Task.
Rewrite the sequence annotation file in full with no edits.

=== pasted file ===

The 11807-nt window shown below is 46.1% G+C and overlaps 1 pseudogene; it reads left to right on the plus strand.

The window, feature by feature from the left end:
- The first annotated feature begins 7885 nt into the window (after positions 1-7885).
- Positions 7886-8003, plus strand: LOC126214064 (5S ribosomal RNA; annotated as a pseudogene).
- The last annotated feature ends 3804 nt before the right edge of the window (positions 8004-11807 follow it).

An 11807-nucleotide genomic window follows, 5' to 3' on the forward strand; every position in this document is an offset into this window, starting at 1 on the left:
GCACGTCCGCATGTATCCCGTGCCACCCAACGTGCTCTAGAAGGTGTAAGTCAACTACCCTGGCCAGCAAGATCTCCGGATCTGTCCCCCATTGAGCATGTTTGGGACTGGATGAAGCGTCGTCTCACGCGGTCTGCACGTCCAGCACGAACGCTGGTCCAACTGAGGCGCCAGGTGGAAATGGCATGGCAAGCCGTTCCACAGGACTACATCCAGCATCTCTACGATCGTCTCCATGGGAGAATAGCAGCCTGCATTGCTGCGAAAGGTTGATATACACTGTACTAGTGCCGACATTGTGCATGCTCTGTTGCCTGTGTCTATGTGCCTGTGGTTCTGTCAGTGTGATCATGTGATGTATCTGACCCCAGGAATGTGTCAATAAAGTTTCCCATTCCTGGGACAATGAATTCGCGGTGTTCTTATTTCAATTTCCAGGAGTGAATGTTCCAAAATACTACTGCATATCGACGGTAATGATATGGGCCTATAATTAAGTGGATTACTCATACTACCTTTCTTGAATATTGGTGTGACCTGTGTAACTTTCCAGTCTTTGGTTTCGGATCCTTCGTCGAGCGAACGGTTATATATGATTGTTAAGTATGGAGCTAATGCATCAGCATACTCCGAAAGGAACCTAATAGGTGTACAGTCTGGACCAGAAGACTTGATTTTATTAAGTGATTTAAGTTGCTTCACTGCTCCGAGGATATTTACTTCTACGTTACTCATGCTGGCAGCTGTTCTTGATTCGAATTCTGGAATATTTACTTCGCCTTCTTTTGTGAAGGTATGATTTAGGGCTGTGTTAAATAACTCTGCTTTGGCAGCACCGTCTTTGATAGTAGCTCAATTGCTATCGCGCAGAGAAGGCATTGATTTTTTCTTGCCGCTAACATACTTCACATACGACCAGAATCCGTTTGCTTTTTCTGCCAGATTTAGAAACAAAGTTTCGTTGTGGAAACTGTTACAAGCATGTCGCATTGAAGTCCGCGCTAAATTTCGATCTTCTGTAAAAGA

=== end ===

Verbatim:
The 11807-nt window shown below is 46.1% G+C and overlaps 1 pseudogene; it reads left to right on the plus strand.

The window, feature by feature from the left end:
- The first annotated feature begins 7885 nt into the window (after positions 1-7885).
- Positions 7886-8003, plus strand: LOC126214064 (5S ribosomal RNA; annotated as a pseudogene).
- The last annotated feature ends 3804 nt before the right edge of the window (positions 8004-11807 follow it).

An 11807-nucleotide genomic window follows, 5' to 3' on the forward strand; every position in this document is an offset into this window, starting at 1 on the left:
GCACGTCCGCATGTATCCCGTGCCACCCAACGTGCTCTAGAAGGTGTAAGTCAACTACCCTGGCCAGCAAGATCTCCGGATCTGTCCCCCATTGAGCATGTTTGGGACTGGATGAAGCGTCGTCTCACGCGGTCTGCACGTCCAGCACGAACGCTGGTCCAACTGAGGCGCCAGGTGGAAATGGCATGGCAAGCCGTTCCACAGGACTACATCCAGCATCTCTACGATCGTCTCCATGGGAGAATAGCAGCCTGCATTGCTGCGAAAGGTTGATATACACTGTACTAGTGCCGACATTGTGCATGCTCTGTTGCCTGTGTCTATGTGCCTGTGGTTCTGTCAGTGTGATCATGTGATGTATCTGACCCCAGGAATGTGTCAATAAAGTTTCCCATTCCTGGGACAATGAATTCGCGGTGTTCTTATTTCAATTTCCAGGAGTGAATGTTCCAAAATACTACTGCATATCGACGGTAATGATATGGGCCTATAATTAAGTGGATTACTCATACTACCTTTCTTGAATATTGGTGTGACCTGTGTAACTTTCCAGTCTTTGGTTTCGGATCCTTCGTCGAGCGAACGGTTATATATGATTGTTAAGTATGGAGCTAATGCATCAGCATACTCCGAAAGGAACCTAATAGGTGTACAGTCTGGACCAGAAGACTTGATTTTATTAAGTGATTTAAGTTGCTTCACTGCTCCGAGGATATTTACTTCTACGTTACTCATGCTGGCAGCTGTTCTTGATTCGAATTCTGGAATATTTACTTCGCCTTCTTTTGTGAAGGTATGATTTAGGGCTGTGTTAAATAACTCTGCTTTGGCAGCACCGTCTTTGATAGTAGCTCAATTGCTATCGCGCAGAGAAGGCATTGATTTTTTCTTGCCGCTAACATACTTCACATACGACCAGAATCCGTTTGCTTTTTCTGCCAGATTTAGAAACAAAGTTTCGTTGTGGAAACTGTTACAAGCATGTCGCATTGAAGTCCGCGCTAAATTTCGATCTTCTGTAAAAGA